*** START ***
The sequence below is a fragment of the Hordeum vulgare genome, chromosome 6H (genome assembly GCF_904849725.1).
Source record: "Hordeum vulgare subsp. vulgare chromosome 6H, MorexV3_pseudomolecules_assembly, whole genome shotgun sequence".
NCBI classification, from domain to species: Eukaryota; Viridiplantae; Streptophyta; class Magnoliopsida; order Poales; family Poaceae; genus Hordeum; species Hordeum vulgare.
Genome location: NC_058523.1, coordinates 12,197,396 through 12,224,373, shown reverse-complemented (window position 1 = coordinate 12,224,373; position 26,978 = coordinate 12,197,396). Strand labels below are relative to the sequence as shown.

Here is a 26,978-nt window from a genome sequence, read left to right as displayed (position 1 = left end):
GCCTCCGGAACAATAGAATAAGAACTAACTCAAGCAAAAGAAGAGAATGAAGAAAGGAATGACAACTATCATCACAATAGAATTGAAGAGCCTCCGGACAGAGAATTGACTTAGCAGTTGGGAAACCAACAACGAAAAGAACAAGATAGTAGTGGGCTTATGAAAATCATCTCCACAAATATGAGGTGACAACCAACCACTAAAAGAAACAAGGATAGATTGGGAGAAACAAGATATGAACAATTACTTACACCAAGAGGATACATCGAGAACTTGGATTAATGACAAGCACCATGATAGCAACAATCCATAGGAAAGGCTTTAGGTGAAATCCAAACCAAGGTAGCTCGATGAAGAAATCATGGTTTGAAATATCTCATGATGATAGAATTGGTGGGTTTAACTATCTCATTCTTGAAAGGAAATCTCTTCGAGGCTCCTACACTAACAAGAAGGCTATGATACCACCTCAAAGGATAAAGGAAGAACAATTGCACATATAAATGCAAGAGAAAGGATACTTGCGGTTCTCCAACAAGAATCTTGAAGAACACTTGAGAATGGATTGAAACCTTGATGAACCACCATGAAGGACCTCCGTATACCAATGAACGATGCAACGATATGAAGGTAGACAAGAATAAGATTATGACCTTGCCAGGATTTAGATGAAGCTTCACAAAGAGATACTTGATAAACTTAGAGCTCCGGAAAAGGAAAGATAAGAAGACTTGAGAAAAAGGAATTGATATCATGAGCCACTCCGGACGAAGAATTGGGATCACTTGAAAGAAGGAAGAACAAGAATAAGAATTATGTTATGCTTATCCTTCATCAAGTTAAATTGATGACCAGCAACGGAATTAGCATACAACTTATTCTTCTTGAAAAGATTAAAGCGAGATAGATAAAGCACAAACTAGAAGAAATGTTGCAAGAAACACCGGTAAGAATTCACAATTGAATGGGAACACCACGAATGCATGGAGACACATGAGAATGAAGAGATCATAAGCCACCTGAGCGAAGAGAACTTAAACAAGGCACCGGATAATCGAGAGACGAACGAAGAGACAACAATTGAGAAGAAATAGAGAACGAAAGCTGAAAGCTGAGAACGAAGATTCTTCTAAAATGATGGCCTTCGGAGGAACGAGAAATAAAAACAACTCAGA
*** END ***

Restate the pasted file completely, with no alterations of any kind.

The sequence below is a fragment of the Hordeum vulgare genome, chromosome 6H (genome assembly GCF_904849725.1).
Source record: "Hordeum vulgare subsp. vulgare chromosome 6H, MorexV3_pseudomolecules_assembly, whole genome shotgun sequence".
NCBI classification, from domain to species: Eukaryota; Viridiplantae; Streptophyta; class Magnoliopsida; order Poales; family Poaceae; genus Hordeum; species Hordeum vulgare.
Genome location: NC_058523.1, coordinates 12,197,396 through 12,224,373, shown reverse-complemented (window position 1 = coordinate 12,224,373; position 26,978 = coordinate 12,197,396). Strand labels below are relative to the sequence as shown.

Here is a 26,978-nt window from a genome sequence, read left to right as displayed (position 1 = left end):
GCCTCCGGAACAATAGAATAAGAACTAACTCAAGCAAAAGAAGAGAATGAAGAAAGGAATGACAACTATCATCACAATAGAATTGAAGAGCCTCCGGACAGAGAATTGACTTAGCAGTTGGGAAACCAACAACGAAAAGAACAAGATAGTAGTGGGCTTATGAAAATCATCTCCACAAATATGAGGTGACAACCAACCACTAAAAGAAACAAGGATAGATTGGGAGAAACAAGATATGAACAATTACTTACACCAAGAGGATACATCGAGAACTTGGATTAATGACAAGCACCATGATAGCAACAATCCATAGGAAAGGCTTTAGGTGAAATCCAAACCAAGGTAGCTCGATGAAGAAATCATGGTTTGAAATATCTCATGATGATAGAATTGGTGGGTTTAACTATCTCATTCTTGAAAGGAAATCTCTTCGAGGCTCCTACACTAACAAGAAGGCTATGATACCACCTCAAAGGATAAAGGAAGAACAATTGCACATATAAATGCAAGAGAAAGGATACTTGCGGTTCTCCAACAAGAATCTTGAAGAACACTTGAGAATGGATTGAAACCTTGATGAACCACCATGAAGGACCTCCGTATACCAATGAACGATGCAACGATATGAAGGTAGACAAGAATAAGATTATGACCTTGCCAGGATTTAGATGAAGCTTCACAAAGAGATACTTGATAAACTTAGAGCTCCGGAAAAGGAAAGATAAGAAGACTTGAGAAAAAGGAATTGATATCATGAGCCACTCCGGACGAAGAATTGGGATCACTTGAAAGAAGGAAGAACAAGAATAAGAATTATGTTATGCTTATCCTTCATCAAGTTAAATTGATGACCAGCAACGGAATTAGCATACAACTTATTCTTCTTGAAAAGATTAAAGCGAGATAGATAAAGCACAAACTAGAAGAAATGTTGCAAGAAACACCGGTAAGAATTCACAATTGAATGGGAACACCACGAATGCATGGAGACACATGAGAATGAAGAGATCATAAGCCACCTGAGCGAAGAGAACTTAAACAAGGCACCGGATAATCGAGAGACGAACGAAGAGACAACAATTGAGAAGAAATAGAGAACGAAAGCTGAAAGCTGAGAACGAAGATTCTTCTAAAATGATGGCCTTCGGAGGAACGAGAAATAAAAACAACTCAGA